Fame is fleeting
I had some time, so I made a list of famous people I’ve met. When I say “met,” I am using the term loosely. These are celebrities I saw unexpectedly. Some of them I shook hands with and talked to. I had a couple autographs but don’t know where they are now. I had a brush with Hubert Humphrey, Don Majkowski, Dennis Farina, Robin Yount, Walter Cronkite, Muhammad Ali, Stan Musial, Mickey Mouse, and Ronald McDonald. I thought about including Pastor Jeske and my town chairman, Terry, but I had to draw the line somewhere.
You may not know some of these people. Their celebrity has faded. Napoleon Bonaparte said, “Glory is fleeting, but obscurity is forever.” He added that he preferred obscurity. He would know. He was sent into exile twice because he became a little too famous in Europe for his own good.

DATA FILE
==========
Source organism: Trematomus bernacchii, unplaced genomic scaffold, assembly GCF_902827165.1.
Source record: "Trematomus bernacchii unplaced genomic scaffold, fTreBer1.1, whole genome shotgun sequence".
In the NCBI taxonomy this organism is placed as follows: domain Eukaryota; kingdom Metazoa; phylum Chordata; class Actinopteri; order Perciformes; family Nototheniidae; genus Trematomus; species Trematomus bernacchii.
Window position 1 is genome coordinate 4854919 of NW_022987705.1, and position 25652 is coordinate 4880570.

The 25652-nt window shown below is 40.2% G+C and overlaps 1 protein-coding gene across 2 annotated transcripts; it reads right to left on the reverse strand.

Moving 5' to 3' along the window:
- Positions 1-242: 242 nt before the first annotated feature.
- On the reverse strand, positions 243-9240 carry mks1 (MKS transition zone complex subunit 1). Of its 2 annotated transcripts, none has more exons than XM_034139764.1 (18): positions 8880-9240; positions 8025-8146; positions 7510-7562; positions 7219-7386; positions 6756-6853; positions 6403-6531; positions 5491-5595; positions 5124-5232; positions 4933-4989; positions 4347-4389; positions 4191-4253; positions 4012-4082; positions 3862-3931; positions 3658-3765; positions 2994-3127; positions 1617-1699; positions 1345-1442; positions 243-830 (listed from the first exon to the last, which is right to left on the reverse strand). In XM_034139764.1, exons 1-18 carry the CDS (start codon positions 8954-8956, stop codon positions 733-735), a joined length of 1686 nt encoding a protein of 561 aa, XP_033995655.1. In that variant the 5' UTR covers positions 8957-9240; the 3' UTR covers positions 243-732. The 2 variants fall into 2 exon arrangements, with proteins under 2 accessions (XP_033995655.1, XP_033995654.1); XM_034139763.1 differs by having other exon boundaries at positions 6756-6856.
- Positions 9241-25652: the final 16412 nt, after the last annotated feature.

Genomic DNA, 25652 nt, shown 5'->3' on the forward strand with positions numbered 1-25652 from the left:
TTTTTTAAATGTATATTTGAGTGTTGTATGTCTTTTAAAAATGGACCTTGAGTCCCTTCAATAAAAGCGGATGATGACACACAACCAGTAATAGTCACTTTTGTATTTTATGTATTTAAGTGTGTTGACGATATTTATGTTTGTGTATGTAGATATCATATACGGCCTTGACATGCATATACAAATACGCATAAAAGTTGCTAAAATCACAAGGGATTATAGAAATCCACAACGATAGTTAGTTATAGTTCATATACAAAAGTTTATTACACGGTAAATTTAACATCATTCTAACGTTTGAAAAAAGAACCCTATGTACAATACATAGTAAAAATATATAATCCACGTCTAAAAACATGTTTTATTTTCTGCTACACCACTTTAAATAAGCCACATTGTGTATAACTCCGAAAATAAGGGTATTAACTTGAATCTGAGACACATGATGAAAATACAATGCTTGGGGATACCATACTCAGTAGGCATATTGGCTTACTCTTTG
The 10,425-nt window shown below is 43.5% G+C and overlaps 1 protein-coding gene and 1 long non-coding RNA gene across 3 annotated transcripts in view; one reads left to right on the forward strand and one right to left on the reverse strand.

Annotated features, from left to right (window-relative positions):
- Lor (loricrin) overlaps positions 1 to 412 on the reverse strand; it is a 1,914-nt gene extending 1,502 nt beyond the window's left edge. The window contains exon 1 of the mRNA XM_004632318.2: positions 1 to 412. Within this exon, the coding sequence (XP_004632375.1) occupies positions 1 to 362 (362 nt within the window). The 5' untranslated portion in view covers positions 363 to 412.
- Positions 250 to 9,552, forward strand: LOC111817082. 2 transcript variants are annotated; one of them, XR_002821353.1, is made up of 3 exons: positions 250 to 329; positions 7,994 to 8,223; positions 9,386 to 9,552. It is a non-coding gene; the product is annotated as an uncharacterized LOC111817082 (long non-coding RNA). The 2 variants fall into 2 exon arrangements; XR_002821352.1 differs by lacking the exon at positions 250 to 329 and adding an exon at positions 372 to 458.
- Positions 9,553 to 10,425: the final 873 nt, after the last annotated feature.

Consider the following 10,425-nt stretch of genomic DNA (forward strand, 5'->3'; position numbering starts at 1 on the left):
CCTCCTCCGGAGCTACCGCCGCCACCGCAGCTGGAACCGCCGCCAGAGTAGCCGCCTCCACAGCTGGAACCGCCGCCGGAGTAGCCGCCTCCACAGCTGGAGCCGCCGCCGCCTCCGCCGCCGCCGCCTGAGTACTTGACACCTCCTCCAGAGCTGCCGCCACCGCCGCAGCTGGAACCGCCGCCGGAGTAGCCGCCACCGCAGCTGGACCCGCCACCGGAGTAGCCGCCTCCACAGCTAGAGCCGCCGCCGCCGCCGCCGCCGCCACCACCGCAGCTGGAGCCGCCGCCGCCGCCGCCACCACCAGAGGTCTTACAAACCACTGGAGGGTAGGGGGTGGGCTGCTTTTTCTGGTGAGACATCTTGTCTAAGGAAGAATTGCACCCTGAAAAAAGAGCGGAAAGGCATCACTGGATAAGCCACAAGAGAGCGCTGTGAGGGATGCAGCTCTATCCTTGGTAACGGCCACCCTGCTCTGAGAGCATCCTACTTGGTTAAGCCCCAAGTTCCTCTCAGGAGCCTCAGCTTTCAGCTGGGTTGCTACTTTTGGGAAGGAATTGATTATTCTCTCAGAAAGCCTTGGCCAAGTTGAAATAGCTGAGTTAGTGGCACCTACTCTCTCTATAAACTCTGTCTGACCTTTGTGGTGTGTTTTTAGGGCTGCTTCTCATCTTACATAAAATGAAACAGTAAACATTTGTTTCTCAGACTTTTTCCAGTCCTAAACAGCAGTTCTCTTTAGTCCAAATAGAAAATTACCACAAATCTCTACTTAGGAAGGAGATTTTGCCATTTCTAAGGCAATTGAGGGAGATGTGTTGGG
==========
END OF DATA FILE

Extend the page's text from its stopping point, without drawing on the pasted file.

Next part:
Not long into human history people developed reputations (see Genesis 4). Some early people became known for the good work they did because they started doing something positive others could emulate. Other people became known for immoral behavior. Lamech killed a man and a boy and made up a song about it. He wanted to be even more notorious than Cain.
Some people say that any publicity is good publicity. I don’t think so. Wouldn’t you rather fade into obscurity than be remembered for doing the wrong thing?
“All people are like grass, and all their glory is like the flowers of the field; the grass withers and the flowers fall” (1 Peter 1:24).
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